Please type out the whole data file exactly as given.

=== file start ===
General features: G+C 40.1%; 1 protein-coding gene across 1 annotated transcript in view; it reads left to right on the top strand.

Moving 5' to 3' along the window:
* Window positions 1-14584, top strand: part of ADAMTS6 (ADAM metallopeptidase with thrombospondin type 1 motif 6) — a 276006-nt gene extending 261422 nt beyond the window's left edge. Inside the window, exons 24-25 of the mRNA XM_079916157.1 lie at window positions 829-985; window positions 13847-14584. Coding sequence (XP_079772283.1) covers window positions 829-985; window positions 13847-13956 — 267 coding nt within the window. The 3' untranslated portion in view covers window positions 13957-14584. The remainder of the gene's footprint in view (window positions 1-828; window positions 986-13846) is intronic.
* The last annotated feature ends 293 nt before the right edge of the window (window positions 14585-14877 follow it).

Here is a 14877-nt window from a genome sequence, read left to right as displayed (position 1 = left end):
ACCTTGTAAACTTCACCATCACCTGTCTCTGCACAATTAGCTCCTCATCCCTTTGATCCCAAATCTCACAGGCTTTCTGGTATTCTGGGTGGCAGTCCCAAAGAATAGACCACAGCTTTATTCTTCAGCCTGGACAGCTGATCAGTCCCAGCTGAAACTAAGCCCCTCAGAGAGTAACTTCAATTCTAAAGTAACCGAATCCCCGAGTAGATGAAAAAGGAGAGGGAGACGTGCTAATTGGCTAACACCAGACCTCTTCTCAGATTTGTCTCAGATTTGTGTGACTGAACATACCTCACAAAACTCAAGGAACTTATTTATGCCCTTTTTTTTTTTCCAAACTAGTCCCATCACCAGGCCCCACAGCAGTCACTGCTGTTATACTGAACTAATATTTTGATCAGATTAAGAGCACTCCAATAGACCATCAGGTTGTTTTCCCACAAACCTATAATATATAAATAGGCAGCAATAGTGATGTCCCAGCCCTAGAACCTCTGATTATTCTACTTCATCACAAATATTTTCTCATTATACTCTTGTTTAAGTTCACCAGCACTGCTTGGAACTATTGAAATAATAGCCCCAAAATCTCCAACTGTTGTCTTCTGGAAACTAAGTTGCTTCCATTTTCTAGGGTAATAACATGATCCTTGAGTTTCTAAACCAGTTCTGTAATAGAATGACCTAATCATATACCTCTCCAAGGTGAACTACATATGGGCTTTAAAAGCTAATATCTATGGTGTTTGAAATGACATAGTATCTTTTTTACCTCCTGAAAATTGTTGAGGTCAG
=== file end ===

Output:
General features: G+C 40.1%; 1 protein-coding gene across 1 annotated transcript in view; it reads left to right on the top strand.

Moving 5' to 3' along the window:
* Window positions 1-14584, top strand: part of ADAMTS6 (ADAM metallopeptidase with thrombospondin type 1 motif 6) — a 276006-nt gene extending 261422 nt beyond the window's left edge. Inside the window, exons 24-25 of the mRNA XM_079916157.1 lie at window positions 829-985; window positions 13847-14584. Coding sequence (XP_079772283.1) covers window positions 829-985; window positions 13847-13956 — 267 coding nt within the window. The 3' untranslated portion in view covers window positions 13957-14584. The remainder of the gene's footprint in view (window positions 1-828; window positions 986-13846) is intronic.
* The last annotated feature ends 293 nt before the right edge of the window (window positions 14585-14877 follow it).

Here is a 14877-nt window from a genome sequence, read left to right as displayed (position 1 = left end):
ACCTTGTAAACTTCACCATCACCTGTCTCTGCACAATTAGCTCCTCATCCCTTTGATCCCAAATCTCACAGGCTTTCTGGTATTCTGGGTGGCAGTCCCAAAGAATAGACCACAGCTTTATTCTTCAGCCTGGACAGCTGATCAGTCCCAGCTGAAACTAAGCCCCTCAGAGAGTAACTTCAATTCTAAAGTAACCGAATCCCCGAGTAGATGAAAAAGGAGAGGGAGACGTGCTAATTGGCTAACACCAGACCTCTTCTCAGATTTGTCTCAGATTTGTGTGACTGAACATACCTCACAAAACTCAAGGAACTTATTTATGCCCTTTTTTTTTTTCCAAACTAGTCCCATCACCAGGCCCCACAGCAGTCACTGCTGTTATACTGAACTAATATTTTGATCAGATTAAGAGCACTCCAATAGACCATCAGGTTGTTTTCCCACAAACCTATAATATATAAATAGGCAGCAATAGTGATGTCCCAGCCCTAGAACCTCTGATTATTCTACTTCATCACAAATATTTTCTCATTATACTCTTGTTTAAGTTCACCAGCACTGCTTGGAACTATTGAAATAATAGCCCCAAAATCTCCAACTGTTGTCTTCTGGAAACTAAGTTGCTTCCATTTTCTAGGGTAATAACATGATCCTTGAGTTTCTAAACCAGTTCTGTAATAGAATGACCTAATCATATACCTCTCCAAGGTGAACTACATATGGGCTTTAAAAGCTAATATCTATGGTGTTTGAAATGACATAGTATCTTTTTTACCTCCTGAAAATTGTTGAGGTCAG